So in bringing “democracy” to Islamic countries, we are faced with the fact that an Islamic people may through electoral processes decide on laws and procedures that go very much against our modern concept of democracy, such as prescribing the stoning of adulterers. We also must face the fact that accepting the American idea of an independent judiciary would seem to lay the basis for enshrining in law and practice Shari’ah provisions that are simply not “acceptable” to the modern West. It is very difficult to say that in instituting democracy in this way, they are not adopting at least one of the proffered definitions of democracy.

This suggests that those of us who promote democracy should step back and rethink what we are about. Two changes appear to be necessary. First, we should be clearer in our own minds about what changes should have highest priority in moving the world toward greater freedom. It would seem to me that the first priority must be the creation of a world of responsible states that progressively exhibit increasing respect for international human rights while preserving their capability to secure the peace internally and within their regions. Given this change of focus, we should be less enthusiastic in our promotion of “democracy” without qualification in Islamic countries. America’s democratic role should be to increase respect for human rights in such countries, building the bases for the emergence of a true western-style liberal democracy sometime in the future. Secondly, when we campaign for an expansion of democracy, we should stop defining our goal primarily in terms of elections. We should make it understood that we understand a democratic society to be one based on modern liberal institutions. In our democracy campaign, it will also be helpful to deemphasize American models, asking other peoples to consider a wider range of models, some of which are more decisively in the modern liberal tradition than we happen to be. It is particularly important that we not identify capitalism with democracy. While capitalism with a variety of qualifications has characterized our own democratic success, other countries have succeeded as democracies with governments and peoples much more dedicated to egalitarianism and a larger degree of governmental intervention in the economy than has characterized the United States.

With this approach, we will be less likely to seem brazenly inconsistent in our advocacy of democracy, as we have been characterized after we effectively rejected the coming to power of Hamas in Palestine through free and fair elections. We will also have created a more understandable platform from which to criticize the human rights performance of Afghan or Iranian governments that have established ostensibly democratic constitutional systems under our tutelage.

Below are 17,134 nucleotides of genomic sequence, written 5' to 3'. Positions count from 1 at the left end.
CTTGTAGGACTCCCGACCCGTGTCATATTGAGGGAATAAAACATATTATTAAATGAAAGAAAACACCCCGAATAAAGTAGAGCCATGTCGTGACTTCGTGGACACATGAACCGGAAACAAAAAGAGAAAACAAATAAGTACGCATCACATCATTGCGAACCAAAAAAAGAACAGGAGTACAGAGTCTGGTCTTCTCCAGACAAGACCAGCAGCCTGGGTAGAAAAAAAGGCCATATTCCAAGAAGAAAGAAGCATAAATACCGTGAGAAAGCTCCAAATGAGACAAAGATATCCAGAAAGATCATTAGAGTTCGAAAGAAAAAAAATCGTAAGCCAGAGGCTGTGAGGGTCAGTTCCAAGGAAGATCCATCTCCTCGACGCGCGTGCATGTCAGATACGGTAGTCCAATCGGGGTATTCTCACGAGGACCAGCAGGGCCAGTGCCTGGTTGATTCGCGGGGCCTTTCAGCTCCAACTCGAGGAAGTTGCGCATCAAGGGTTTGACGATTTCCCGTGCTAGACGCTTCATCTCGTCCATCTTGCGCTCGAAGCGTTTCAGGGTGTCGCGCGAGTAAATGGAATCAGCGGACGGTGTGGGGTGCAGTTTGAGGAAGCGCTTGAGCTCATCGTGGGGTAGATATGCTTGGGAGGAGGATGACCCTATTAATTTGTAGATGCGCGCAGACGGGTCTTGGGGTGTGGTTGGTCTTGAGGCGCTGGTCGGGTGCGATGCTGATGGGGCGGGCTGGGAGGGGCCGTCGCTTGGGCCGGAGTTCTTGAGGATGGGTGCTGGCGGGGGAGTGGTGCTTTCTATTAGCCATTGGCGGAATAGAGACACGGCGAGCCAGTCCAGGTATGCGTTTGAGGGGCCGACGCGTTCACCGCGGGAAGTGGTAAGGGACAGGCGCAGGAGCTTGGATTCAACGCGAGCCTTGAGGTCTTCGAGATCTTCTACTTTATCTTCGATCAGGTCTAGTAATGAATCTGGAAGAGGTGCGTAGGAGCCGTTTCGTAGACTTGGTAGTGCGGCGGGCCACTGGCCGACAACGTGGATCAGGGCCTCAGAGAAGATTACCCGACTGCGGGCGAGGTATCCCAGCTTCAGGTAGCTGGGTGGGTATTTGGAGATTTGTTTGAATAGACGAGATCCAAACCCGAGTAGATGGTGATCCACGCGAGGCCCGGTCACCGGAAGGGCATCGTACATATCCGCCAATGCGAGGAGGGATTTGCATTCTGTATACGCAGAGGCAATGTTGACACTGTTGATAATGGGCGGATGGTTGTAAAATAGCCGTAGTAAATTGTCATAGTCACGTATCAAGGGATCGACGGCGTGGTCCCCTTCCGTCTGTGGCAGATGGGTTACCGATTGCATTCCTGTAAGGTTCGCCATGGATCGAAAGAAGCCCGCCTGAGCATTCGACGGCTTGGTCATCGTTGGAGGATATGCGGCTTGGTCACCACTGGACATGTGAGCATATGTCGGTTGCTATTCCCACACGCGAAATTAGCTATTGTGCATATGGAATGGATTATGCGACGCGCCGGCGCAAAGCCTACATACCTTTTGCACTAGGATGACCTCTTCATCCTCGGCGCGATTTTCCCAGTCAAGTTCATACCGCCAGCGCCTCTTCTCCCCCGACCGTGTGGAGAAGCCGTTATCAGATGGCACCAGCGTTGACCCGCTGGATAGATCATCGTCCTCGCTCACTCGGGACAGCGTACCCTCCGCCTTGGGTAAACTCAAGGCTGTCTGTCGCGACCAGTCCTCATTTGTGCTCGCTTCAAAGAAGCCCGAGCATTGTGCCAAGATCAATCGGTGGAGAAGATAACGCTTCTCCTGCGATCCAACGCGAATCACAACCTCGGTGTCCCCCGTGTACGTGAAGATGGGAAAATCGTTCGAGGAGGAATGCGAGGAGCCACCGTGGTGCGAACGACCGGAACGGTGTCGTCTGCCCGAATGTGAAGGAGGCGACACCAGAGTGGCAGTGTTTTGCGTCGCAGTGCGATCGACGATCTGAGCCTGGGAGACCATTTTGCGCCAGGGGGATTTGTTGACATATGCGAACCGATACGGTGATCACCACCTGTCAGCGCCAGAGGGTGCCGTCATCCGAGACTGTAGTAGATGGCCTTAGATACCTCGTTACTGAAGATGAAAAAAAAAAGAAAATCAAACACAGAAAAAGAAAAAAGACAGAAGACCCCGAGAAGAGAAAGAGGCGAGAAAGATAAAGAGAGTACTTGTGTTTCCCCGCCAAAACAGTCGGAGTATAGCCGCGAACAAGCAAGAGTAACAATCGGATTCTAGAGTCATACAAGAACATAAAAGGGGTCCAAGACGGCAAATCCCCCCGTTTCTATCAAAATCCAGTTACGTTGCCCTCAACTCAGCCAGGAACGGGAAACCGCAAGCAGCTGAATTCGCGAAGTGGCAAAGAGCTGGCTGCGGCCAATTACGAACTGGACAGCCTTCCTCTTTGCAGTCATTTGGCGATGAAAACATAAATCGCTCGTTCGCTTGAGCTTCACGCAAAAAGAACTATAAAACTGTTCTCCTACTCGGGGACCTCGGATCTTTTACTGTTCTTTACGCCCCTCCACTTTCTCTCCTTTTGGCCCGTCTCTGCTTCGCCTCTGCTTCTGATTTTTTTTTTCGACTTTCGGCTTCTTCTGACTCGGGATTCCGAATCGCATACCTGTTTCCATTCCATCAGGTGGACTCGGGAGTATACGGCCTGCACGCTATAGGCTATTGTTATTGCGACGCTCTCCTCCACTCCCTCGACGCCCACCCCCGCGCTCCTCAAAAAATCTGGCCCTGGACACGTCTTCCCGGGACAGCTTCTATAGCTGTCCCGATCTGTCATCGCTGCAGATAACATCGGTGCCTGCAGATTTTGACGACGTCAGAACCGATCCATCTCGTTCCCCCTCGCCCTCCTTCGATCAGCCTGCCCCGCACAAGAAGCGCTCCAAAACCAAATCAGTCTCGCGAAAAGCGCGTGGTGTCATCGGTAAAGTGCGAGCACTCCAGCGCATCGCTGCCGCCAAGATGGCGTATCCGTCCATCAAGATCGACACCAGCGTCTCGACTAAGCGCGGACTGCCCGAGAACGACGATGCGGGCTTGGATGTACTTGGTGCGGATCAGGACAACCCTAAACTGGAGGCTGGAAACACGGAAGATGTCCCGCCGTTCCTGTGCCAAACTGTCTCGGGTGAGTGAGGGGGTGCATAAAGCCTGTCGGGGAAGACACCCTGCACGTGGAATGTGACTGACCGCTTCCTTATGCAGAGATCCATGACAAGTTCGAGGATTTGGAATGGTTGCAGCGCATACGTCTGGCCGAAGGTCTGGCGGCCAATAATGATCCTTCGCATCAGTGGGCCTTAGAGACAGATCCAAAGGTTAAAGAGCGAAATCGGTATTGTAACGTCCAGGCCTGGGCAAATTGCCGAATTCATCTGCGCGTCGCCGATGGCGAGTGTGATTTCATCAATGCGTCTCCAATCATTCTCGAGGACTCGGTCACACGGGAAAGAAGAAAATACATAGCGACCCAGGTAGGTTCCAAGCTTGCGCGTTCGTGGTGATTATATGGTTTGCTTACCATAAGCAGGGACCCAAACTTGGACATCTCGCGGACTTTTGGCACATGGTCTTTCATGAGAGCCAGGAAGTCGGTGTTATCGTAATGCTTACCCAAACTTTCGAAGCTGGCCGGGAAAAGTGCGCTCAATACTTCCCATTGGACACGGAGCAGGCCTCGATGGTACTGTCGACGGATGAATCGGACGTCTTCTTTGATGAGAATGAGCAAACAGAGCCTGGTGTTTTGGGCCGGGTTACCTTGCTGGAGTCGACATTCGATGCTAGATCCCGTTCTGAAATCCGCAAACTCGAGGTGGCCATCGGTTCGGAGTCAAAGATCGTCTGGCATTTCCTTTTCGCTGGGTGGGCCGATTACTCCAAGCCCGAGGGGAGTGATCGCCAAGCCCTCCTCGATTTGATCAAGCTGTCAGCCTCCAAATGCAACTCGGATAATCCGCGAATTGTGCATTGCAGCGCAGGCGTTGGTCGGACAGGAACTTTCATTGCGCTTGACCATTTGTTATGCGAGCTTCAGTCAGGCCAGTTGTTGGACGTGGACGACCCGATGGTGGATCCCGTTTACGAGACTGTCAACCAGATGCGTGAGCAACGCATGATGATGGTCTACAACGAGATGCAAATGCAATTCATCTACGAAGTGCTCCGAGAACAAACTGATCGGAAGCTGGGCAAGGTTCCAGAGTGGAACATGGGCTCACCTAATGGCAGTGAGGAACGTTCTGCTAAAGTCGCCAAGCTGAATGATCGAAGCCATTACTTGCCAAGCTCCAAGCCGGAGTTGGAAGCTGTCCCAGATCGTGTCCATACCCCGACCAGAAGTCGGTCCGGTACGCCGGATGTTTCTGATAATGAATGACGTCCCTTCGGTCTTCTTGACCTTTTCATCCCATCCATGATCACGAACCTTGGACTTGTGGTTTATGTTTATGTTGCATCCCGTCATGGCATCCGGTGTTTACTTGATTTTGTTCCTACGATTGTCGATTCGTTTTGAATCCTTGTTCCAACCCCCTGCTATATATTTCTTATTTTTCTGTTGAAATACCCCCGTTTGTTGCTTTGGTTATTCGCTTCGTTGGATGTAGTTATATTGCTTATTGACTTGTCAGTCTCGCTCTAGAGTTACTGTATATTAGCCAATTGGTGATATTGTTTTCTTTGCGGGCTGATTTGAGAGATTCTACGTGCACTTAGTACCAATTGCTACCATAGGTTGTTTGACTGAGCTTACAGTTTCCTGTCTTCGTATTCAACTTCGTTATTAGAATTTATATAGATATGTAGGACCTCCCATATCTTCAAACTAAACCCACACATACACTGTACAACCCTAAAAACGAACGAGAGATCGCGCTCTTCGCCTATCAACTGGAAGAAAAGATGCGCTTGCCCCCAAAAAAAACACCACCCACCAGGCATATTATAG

Limited Authoritarianism

January 22, 2007

A recent article in the Washington Quarterly (30,1,Winter) by Hen Tov is entitled “Understanding Iran’s New Authoritarianism”. It purports to show how Iran is quickly evolving from a specialized theocratic state into a standard authoritarian regime of the kind that has long characterized the region. He tells us that “a new group of younger ideologues is taking over the conservative establishment”.

In fact, this is not what is happening. It is not happening for a variety of reasons. First, the governmental system is a complex mixture of electorate decisive factors and clerical-elite decisive factors. To succeed in the system, it is not enough to get elected and develop a cult of personality. In addition, Iran has a much more lively public opinion and media input into public affairs. And in spite of the nondemocratic vetting, those competing for office have a more equitable chance to achieve office and influence than in states such as Egypt. Campaigning is much freer and more open than in any Arab states outside Lebanon (in its better days).

By mid-January it had become apparent that Ahmadinejad’s belligerent language and world tours had produced a backlash among the Iranian people. The Head of State has felt it necessary to openly censor the President (New York Times, January 19). Two hardline newspapers, one owned by the Head of State, called on the president to stay out of all matters nuclear. The Times piece claimed that the president is not officially in charge of foreign affairs. Government officials are saying that the sanctions do have a potential to seriously hurt the economy. Fifty legislators wrote a letter calling on the president to appear before parliament to defend his nuclear policies. 150 legislators signed another letter criticizing the president for his economic policies and his failure to submit a budget on time. The stock market has been in a steady decline for a month. A group of businessmen has met with the National Security Council to ask for a moderation in nuclear policies to help stem the slide.